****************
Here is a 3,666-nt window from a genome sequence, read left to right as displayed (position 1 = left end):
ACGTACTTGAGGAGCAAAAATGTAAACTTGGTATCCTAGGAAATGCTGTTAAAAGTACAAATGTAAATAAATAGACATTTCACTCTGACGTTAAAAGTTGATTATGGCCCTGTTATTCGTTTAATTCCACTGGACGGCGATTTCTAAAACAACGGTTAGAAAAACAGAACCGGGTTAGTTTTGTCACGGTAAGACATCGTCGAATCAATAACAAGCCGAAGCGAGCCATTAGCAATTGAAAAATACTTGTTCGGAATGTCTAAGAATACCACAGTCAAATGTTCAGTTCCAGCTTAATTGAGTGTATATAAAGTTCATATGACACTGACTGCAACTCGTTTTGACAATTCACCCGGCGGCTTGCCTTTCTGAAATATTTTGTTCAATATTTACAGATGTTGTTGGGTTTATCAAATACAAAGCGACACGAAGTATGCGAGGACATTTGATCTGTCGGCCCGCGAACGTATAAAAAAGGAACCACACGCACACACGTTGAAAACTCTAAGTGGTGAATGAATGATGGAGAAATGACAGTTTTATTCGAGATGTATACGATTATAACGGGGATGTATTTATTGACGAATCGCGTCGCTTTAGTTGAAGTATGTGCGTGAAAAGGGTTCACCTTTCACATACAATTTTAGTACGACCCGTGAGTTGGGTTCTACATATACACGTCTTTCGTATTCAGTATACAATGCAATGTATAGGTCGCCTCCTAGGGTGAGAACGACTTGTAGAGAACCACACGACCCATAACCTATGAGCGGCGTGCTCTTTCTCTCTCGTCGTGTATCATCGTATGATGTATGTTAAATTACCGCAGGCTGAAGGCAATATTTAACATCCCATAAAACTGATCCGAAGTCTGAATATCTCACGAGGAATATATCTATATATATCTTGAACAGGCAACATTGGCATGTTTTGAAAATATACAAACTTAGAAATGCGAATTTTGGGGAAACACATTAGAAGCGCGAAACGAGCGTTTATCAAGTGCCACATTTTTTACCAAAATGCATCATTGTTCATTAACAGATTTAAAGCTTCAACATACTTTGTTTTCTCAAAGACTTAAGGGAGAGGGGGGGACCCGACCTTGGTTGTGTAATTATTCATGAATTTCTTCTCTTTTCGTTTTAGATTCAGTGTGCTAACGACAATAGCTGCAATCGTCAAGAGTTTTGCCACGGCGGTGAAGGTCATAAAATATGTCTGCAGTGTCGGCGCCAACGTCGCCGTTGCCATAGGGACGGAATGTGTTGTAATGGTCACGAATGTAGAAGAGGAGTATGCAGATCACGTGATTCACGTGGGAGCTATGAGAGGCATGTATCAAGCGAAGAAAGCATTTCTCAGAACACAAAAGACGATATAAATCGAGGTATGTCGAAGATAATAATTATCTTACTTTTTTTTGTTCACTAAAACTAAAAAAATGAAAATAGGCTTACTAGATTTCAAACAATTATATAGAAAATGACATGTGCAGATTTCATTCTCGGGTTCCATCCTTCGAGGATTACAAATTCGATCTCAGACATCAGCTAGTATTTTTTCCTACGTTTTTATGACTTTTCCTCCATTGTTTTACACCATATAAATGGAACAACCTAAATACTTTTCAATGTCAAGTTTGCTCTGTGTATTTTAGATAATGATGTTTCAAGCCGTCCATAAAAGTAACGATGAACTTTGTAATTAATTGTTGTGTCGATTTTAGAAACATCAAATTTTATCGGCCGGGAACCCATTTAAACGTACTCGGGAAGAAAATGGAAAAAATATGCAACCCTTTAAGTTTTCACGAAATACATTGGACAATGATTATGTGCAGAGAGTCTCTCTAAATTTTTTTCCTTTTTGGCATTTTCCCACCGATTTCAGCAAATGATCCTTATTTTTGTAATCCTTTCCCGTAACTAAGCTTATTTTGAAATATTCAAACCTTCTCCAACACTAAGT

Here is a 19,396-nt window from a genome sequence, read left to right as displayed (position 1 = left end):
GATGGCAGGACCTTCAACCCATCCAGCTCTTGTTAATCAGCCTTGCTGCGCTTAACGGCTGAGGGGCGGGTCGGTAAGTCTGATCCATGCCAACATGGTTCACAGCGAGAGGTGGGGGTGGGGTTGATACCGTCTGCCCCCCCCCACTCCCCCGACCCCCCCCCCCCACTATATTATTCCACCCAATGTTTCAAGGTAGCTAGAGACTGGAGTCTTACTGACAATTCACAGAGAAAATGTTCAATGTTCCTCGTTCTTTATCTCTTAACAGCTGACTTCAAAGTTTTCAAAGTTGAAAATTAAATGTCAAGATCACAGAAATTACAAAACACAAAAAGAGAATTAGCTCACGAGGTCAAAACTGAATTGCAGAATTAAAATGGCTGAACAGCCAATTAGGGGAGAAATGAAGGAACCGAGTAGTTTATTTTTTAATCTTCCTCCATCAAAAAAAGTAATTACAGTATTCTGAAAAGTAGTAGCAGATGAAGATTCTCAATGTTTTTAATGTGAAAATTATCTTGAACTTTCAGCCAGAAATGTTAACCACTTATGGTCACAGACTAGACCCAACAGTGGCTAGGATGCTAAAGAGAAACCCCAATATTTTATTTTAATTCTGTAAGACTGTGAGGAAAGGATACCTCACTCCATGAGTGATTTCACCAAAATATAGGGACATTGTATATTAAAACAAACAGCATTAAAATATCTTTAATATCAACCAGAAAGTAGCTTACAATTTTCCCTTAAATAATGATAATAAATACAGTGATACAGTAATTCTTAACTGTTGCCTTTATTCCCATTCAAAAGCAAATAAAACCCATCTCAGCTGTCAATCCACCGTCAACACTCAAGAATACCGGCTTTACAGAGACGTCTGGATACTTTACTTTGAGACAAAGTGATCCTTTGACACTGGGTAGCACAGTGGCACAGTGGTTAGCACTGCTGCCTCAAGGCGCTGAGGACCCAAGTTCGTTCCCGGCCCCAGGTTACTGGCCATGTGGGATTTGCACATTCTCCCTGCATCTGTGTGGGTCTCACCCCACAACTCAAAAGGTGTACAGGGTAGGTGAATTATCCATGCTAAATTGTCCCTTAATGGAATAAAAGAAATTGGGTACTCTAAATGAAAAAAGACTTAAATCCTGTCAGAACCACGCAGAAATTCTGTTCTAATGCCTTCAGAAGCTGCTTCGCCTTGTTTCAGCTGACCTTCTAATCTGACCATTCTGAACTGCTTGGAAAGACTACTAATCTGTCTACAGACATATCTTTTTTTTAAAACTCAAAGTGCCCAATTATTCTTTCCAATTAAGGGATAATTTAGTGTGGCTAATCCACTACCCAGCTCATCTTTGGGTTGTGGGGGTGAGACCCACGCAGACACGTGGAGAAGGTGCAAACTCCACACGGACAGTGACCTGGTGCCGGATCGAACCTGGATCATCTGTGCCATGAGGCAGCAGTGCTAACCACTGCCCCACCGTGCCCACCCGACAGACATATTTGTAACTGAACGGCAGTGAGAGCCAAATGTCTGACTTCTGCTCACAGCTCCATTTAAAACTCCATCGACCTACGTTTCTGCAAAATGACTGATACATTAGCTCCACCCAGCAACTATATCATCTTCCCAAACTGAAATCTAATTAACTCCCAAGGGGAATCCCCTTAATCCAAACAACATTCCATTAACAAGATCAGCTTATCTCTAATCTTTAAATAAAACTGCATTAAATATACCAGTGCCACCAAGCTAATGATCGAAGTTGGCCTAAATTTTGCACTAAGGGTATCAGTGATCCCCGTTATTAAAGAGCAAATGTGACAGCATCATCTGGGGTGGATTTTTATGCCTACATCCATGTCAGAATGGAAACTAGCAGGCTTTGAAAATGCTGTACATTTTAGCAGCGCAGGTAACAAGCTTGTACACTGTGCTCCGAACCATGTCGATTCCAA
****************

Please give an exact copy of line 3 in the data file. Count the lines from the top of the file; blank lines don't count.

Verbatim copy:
Here is a 19,396-nt window from a genome sequence, read left to right as displayed (position 1 = left end):